3:45 p.m. - Deputy White House Chief of Staff Jim Messina and other Obama officials just finished huddling with Senate Democrats here in the Capitol. I was told the topic was "messaging."
Since they've returned, we've heard Democrats try to refine their message with streamlined points: tax cuts for the middle class, and "made in America," which is their attempt to tap into populist fervor by saying – no more outsourcing.
On the big question of how and when to deal with expiring Bush tax cuts, several Democratic senators emerged from the meeting and said there was no decision.
But senators said they did talk about ways they can put legislation on the Senate floor during this short pre-election session that could show voters they are trying to keep jobs from going overseas.
Senator Chuck Schumer of New York said they talked about various ideas on how to do that, but would not elaborate.
"I think we'll do something, you'll see," he said.
Senator Jay Rockefeller of West Virginia said "there needs to be an understanding that Americans don't like tax incentives" for businesses that he said "take their jobs out of America and put them overseas."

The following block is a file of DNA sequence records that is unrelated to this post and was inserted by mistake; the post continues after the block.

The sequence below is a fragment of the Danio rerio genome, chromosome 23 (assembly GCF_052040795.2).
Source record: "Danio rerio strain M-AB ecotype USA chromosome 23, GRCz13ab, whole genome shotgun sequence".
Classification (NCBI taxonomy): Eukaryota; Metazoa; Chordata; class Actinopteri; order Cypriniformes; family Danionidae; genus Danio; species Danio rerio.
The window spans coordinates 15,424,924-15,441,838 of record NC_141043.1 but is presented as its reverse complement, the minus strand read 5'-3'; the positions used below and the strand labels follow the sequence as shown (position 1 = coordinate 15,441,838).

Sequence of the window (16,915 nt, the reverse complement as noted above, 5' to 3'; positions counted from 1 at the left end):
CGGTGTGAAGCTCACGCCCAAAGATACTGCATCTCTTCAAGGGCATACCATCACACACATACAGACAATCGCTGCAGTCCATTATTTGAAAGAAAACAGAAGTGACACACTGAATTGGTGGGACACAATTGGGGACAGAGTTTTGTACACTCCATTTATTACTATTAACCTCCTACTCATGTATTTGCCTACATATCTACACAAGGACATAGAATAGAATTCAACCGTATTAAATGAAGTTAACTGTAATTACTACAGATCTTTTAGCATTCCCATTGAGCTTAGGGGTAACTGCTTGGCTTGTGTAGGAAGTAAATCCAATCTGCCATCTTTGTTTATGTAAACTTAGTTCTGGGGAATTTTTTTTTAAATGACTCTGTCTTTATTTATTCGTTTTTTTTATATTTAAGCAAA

Traveling last week to see two Democrats in tight House races, we saw it was already clear that Democrats were seizing on the outsourcing message.
Pennsylvania Rep Patrick Murphy stood in his Bucks County campaign office and told us over and over again how his GOP opponent had cast votes that shipped jobs in his district overseas.
Rep. John Boccieri also hit that "no more outsourcing" message hard, when we caught up with him at the Stark Country fair in his Northeastern Ohio district.
I'm told that Health and Human Services Secretary Kathleen Sebelius kicked off the closed door session talking about the health care law, which most Democrats are taking incoming fire on from GOP opponents on the campaign trail. Sources say they tried to arm Democrats with information that can help, like immediate benefits of the law that voters may not know about.